11th March 1702. Birth of the Press.

Not until the advent of the printing press was the news-sheet introduced.

It was after Caxton’s death in 1491 that Wynkyn de Worde, an Alsatian born pioneer of printing, took control of the business, bringing printing to Fleet Street for the service of St. Paul’s and other churches, this at a time when the printed word was for an educated clergy.(1)

In time newspapers appeared, the first published in England being the Weekly Newes (sic), edited by N.Bourne and Thomas Archer published in 1622.

Then came The Oxford Gazette of 1665, when Charles II having fled the plague was, with his Courtiers, unwilling to touch London Newspapers for fear of infection.

However it was only a subscriber paper, and set later to become the London Gazette, which still appears twice weekly as the official organ of government. (2)

First Edition

First Edition, a single page, with adverts on the reverse.

Plaque

Plaque of Daily Courant, Fleet Street, London.

 

 

 

 

 

 

 

The birth of a daily press can be traced to the Daily Courant published Today in 1702 by Elizabeth Mallet, next to the King’s Arms, Fleet Street.

She eventually sold it to Samuel Buckley who moved to premises in Little Britain at the sign of The Dolphin. Buckley later became the publisher of the Spectator which along with other news journals, The Tatler and Defoe’s Review, which provided political, social and commercial articles. In 1735 The Courant merged with the Daily Gazetteer.

With the growth of newspapers, however Parliament was terrified lest the popularity of the press spread to, and inspired the working masses to radical thought, so it promptly, via a Stamp Act, slapped a stamp tax of 1d a sheet on all newspapers and periodicals in 1712, ostensibly for revenue, but also as a means of censorship.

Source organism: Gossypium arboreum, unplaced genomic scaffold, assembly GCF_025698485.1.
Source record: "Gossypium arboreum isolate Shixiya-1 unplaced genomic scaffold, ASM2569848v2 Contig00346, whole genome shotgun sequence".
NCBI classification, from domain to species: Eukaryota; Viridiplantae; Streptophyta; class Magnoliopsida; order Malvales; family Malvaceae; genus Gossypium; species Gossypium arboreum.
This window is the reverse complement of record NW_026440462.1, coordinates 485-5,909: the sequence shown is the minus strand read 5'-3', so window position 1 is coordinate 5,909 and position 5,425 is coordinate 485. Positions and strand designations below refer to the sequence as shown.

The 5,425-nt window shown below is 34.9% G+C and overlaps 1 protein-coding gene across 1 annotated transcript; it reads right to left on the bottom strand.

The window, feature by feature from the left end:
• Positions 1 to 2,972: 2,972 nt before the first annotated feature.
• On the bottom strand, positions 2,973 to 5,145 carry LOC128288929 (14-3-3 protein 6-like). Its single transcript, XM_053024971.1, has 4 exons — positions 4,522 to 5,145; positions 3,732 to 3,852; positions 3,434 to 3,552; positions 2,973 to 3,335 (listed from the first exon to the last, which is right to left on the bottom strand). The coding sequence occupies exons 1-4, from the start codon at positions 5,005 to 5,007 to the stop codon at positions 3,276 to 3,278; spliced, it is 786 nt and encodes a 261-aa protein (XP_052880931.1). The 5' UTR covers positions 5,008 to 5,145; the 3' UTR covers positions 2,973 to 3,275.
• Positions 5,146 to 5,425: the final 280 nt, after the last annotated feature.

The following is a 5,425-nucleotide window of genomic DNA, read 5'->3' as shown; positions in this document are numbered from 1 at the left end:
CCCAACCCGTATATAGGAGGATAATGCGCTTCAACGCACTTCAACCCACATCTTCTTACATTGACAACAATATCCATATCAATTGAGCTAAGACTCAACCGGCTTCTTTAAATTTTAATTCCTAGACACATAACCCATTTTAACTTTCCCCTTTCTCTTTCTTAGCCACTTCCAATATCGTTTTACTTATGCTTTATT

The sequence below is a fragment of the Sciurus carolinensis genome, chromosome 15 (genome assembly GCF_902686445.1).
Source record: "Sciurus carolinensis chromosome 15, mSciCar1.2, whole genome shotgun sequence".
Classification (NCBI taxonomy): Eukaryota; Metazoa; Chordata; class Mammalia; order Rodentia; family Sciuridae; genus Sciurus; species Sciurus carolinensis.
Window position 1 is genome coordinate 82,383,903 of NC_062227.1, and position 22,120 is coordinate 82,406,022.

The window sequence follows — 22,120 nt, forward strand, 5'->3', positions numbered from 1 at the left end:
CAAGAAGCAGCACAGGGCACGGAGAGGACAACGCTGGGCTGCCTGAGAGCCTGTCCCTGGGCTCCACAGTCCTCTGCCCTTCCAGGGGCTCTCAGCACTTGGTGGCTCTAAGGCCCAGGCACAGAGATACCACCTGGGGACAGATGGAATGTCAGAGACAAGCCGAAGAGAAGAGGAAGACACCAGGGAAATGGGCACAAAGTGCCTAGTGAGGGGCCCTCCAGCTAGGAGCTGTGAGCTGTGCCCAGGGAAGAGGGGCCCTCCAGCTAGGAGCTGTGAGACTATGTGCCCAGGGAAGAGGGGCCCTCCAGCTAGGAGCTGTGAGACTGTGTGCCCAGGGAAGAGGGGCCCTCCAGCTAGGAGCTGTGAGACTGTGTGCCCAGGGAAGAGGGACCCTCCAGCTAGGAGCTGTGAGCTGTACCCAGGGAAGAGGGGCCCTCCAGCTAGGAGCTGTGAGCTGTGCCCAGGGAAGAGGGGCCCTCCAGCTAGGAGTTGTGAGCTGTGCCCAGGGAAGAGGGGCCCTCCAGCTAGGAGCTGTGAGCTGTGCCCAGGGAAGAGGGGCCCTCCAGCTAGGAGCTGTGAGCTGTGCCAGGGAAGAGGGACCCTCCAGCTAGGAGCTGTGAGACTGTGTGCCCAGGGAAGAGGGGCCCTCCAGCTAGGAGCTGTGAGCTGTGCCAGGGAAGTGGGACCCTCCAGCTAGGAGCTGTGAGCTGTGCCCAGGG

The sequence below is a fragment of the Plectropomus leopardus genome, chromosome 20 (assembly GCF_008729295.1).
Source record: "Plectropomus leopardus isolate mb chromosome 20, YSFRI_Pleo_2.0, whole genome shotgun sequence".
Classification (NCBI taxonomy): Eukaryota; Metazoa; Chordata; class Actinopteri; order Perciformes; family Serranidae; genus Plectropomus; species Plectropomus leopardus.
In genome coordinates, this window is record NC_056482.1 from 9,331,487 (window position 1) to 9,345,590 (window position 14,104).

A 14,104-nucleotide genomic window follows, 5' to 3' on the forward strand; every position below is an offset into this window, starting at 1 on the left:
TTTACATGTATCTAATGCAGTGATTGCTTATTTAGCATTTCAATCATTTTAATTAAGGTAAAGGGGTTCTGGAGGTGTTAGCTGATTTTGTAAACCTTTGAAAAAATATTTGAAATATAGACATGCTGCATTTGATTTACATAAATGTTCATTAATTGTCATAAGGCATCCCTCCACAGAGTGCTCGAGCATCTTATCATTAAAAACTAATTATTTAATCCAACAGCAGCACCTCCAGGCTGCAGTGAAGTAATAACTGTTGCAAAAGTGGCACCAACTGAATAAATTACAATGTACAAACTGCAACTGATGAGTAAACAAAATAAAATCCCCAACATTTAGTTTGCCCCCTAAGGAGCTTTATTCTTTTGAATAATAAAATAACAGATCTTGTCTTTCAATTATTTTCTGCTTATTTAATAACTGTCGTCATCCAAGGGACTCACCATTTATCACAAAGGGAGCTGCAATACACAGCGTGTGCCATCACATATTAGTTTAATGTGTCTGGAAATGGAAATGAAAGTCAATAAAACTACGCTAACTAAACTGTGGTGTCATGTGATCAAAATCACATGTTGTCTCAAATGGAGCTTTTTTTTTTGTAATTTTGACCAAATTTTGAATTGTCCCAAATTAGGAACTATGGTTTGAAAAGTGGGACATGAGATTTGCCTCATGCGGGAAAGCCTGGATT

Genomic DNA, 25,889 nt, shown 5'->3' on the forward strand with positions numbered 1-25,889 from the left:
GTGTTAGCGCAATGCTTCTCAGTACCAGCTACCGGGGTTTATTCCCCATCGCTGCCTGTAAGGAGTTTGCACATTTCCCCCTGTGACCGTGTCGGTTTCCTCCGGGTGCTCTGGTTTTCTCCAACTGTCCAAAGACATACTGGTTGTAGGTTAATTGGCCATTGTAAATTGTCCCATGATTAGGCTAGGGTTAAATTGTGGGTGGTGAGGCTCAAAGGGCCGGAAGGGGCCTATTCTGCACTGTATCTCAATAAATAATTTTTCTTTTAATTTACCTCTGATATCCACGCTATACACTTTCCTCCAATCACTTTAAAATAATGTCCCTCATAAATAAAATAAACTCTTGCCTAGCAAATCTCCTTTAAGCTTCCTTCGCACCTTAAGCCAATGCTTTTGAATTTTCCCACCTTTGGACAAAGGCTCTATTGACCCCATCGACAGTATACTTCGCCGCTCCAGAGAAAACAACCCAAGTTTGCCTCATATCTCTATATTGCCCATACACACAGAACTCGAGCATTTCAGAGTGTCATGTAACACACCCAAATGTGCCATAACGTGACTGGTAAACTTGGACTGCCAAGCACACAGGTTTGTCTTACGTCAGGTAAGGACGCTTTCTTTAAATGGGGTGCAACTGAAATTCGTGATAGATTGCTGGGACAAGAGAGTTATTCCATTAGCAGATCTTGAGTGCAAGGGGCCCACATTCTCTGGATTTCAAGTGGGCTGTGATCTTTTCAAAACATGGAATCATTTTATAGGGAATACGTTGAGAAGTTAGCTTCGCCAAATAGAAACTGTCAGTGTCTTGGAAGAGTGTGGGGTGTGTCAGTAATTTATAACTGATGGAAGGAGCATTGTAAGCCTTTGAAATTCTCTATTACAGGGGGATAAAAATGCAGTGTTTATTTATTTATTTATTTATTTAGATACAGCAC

The Poor Law Commissioners’ Report of 1834: ‘The dearness of newspapers in this country is an insurmountable obstacle to the education of the poor. I could name twenty villages within a circuit of a few miles in which a newspaper is never seen’. Not surprising when the minimum price of the ten London dailies in 1851 was 5d.

The Stamp Duty on newspapers was abolished along with Paper Duty in 1855, when new forms of journalism such as the Illustrated London Times, the Manchester Guardian and The Daily Telegraph were published.

Within two years more than hundred newspapers were founded.

(1) de Worde was the first to employ italics.

(2) The Oxford Gazette was first published on 7th November 1665.

Ref: wikipedia.org/daily_courant/Pics.

Ref: wikipedia.org/oxford_gazette.

 

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About colindunkerley

My name is Colin Dunkerley who having spent two years in the Royal Army Pay Corps ploughed many a barren industrial furrow until drawn to the 'chalk-face' as a teacher, now retired. I have spent the last 15 years researching all aspects of life in Britain since Roman times.

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